‘Arrival’ Solidifies Itself Beside Modern Sci-Fi Classics
Director Denis Villeneuve has built a career out of exploring the human condition, albeit toying with the darker side. Both Prisoners and Sicario are prime examples of this, exploring grounded themes of obsession and desperation. So, it comes as a shocker, that he ventures outside of his confines with an uplifting and inspirational narrative such as Arrival.
Feel-good science fiction seems to be the trend as of late. With the releases of Gravity, Interstellar and The Martian, Arrival is the latest film to follow suit. Arrival opens to a web of mystery. Linguist Louise (Amy Adams) quickly recollects the entire life of her daughter, who passed away before reaching adulthood. This heartbreaking montage is practically unveiled within a blink of an eye. Returning to present day, Louise forwards the mystery to the day “they arrived.”
Hammering down a cerebral alien invasion or first contact film is no easy task. The easy way out, obviously, is to take the Independence Day route. Explosions and larger-than-life heroes flood our viewing screens. Arrival is thankfully the polar opposite. When the egg-shaped vessel land in Montana, we have zero idea of their intention. Are they violent? Or a we dealing with peaceful explorers, curious about our planet. Over the course of Arrival, their true agenda is revealed. But, it’s the gradual journey of two hours that leads to a genuine payoff.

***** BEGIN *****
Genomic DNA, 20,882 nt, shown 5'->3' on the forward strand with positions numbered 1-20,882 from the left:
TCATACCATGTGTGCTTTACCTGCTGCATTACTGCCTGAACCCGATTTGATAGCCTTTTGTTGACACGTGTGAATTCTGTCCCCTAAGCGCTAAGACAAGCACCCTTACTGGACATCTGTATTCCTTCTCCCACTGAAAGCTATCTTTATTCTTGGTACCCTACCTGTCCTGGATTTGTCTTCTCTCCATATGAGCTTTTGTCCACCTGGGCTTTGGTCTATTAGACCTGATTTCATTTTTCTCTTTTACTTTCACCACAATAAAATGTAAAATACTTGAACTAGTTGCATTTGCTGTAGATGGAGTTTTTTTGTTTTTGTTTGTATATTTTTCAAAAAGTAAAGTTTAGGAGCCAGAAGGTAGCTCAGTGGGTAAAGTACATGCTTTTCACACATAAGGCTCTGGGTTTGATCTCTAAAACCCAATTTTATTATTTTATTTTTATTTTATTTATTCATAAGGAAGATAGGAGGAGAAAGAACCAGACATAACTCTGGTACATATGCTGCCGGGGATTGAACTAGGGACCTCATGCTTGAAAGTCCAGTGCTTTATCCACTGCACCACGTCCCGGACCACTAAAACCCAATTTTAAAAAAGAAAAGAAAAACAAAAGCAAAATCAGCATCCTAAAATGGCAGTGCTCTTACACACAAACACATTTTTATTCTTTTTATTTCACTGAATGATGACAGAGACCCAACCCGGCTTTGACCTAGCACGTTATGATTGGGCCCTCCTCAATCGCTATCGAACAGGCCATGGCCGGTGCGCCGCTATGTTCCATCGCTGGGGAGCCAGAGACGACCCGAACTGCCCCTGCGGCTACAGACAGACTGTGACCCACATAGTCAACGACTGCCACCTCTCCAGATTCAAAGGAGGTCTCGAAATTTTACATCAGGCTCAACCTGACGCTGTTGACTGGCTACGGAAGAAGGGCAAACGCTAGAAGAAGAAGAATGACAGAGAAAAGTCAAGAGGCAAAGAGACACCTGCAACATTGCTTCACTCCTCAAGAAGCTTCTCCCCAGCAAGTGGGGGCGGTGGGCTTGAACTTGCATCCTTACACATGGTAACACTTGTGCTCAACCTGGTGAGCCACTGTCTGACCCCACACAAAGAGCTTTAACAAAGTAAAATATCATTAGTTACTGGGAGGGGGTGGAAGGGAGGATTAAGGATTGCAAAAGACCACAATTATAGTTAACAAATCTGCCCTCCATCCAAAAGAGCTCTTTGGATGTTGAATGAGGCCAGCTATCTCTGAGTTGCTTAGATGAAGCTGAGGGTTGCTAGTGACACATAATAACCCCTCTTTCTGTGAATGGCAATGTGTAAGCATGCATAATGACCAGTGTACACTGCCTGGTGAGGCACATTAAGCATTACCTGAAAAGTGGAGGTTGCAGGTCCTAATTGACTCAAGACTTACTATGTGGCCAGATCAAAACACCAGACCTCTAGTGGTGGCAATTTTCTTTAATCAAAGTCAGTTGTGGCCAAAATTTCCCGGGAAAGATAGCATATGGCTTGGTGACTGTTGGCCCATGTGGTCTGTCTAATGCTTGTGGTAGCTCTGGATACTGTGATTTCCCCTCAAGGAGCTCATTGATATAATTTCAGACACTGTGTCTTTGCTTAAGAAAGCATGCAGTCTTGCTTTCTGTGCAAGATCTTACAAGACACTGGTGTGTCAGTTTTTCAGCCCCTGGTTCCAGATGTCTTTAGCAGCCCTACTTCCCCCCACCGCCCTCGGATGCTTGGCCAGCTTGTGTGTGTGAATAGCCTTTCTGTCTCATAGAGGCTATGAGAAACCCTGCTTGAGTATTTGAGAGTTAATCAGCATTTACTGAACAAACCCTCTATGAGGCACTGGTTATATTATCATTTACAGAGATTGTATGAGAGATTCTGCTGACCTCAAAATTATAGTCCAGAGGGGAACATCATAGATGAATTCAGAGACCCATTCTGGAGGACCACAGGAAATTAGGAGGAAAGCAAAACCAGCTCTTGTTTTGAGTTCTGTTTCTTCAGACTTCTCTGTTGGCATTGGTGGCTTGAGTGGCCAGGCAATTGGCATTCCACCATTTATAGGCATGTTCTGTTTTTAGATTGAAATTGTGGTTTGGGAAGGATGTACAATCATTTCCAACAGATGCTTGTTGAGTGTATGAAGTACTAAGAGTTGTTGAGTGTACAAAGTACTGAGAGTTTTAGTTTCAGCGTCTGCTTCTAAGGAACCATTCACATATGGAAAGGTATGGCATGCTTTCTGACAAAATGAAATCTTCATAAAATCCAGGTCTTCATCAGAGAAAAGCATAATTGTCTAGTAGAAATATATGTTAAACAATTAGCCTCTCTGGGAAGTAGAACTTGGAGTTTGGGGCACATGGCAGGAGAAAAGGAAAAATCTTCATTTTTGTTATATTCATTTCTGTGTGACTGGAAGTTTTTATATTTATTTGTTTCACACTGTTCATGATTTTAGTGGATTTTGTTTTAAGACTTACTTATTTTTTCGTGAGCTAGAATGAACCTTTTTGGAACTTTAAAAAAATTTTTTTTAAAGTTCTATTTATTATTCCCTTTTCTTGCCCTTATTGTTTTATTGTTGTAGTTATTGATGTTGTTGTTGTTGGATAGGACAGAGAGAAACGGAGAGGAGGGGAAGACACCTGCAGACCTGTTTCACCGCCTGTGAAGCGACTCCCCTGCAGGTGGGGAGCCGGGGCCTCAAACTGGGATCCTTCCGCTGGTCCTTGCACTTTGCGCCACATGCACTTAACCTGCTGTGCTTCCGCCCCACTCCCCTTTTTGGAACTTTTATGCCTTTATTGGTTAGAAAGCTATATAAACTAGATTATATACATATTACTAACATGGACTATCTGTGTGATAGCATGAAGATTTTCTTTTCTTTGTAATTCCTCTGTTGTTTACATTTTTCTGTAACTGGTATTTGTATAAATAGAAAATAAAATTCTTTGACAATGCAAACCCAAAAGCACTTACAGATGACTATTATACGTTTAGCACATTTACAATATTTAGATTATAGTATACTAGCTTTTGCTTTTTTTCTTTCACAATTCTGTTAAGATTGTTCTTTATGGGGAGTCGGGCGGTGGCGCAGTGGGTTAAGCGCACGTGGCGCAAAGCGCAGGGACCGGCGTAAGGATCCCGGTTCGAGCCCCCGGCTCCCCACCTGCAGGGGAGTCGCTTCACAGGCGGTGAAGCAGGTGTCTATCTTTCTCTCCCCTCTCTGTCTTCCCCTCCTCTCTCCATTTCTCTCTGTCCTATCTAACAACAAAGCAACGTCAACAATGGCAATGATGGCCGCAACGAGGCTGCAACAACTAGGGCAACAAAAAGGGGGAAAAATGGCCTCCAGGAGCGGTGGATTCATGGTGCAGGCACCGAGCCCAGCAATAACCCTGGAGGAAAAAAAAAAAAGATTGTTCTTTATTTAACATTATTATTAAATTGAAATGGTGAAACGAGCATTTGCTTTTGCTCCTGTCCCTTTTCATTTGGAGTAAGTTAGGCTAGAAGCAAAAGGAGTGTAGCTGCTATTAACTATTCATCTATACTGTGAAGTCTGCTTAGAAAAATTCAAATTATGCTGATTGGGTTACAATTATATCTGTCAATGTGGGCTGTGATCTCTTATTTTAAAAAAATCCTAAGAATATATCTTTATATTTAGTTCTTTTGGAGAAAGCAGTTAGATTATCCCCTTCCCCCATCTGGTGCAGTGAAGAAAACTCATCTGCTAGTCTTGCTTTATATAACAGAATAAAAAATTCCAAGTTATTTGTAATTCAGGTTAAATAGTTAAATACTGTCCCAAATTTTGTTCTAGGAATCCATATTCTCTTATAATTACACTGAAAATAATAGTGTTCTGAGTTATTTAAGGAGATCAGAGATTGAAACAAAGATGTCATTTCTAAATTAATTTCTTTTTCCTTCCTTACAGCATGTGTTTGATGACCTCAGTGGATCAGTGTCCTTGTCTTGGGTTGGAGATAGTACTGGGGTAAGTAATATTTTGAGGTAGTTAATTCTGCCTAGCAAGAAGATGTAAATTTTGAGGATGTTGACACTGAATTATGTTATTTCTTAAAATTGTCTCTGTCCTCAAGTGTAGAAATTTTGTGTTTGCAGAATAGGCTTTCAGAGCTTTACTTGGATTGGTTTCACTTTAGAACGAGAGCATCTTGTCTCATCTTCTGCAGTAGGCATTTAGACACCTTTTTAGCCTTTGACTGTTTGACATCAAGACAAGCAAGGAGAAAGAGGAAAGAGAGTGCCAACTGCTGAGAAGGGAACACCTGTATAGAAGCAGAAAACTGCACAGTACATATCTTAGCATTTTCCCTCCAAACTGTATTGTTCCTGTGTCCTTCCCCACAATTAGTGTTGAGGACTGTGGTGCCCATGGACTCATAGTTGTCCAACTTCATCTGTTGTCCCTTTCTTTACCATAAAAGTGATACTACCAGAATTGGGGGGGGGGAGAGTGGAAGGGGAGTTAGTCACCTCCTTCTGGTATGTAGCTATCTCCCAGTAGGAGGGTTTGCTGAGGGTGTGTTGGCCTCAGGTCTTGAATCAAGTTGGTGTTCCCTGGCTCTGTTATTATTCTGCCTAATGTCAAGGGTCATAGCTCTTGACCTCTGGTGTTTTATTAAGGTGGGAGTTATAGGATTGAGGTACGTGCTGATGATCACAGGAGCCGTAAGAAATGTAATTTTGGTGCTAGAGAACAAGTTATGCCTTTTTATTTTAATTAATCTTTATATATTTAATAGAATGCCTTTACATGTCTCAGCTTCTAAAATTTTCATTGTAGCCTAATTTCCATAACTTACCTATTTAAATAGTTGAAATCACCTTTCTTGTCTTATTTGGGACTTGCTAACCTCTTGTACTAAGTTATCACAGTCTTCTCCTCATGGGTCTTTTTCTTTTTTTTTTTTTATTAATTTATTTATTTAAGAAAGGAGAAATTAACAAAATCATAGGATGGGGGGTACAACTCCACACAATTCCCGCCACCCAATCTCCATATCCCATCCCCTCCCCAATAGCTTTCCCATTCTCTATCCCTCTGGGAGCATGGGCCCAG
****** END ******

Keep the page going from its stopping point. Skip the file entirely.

Plucked from her university, Adams’ Louise is sent to communicate with the aliens at the Montana site. Alongside theoretical physicist Ian (Jeremy Renner), the two are given the opportunity every 18 hours to speak with the aliens, referred to as Heptapods. First and foremost, the team is dealing with a language barrier. The Heptapods converse in circular symbols and the intent is never is a linear order. Adams and Renner aren’t the only team dealing with the Heptapods either. Eleven other crafts are parked around the globe and with tension between nations, sharing necessary information doesn’t seem to be on the top of the list.
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While not as morally dark as Villeneuve’s other films, Arrival retains much of his signature tone and methodical tension. It poses the intellectual questions about first contact the likes we haven’t seen since Zemeckis’ Contact or Spielberg’s Close Encounters. Much of that is credited to Eric Heisserer’s stellar screenplay and the Ted Chiang’s source material, “Story of Your Life.” For a while, Villeneuve plays up the film as a trial-and-error process. While Arrival may seems slow and redundant to some audiences, logistically it unfolds like a top-notch mystery.
Adams is undoubtedly incredible, offering up one of her best if not her best performance of her career. While attempting to decipher the alien language, she is also tormented by flashes of her daughter’s short life. Heisserer’s screenplay doesn’t offer Renner much to do outside of the beginning and end. Throughout much of Arrival, he’s essentially Louise’s back-up when she’s running the show.
Like every other Villeneuve film, Arrival is gorgeous. Bradford Young’s electric cinematography could almost be mistaken for Villeneuve collaborator, Roger Deakins. It’s some of the best of the year. Insert Johan Johannson’s brooding score, which borrows heavily from his own Prisoners and Sicario and we have ourselves the total package.
Under the surface of first contact, Arrival is nothing short of a calculating success, driving home the unexpected triumphs of human nature. If you want to be faced with the big questions that don’t go away anytime soon, then Arrival did its job. The ultimate reveal is slightly rushed as Villeneuve plows towards the finish line. But, it doesn’t hinder the impact of the deeper themes.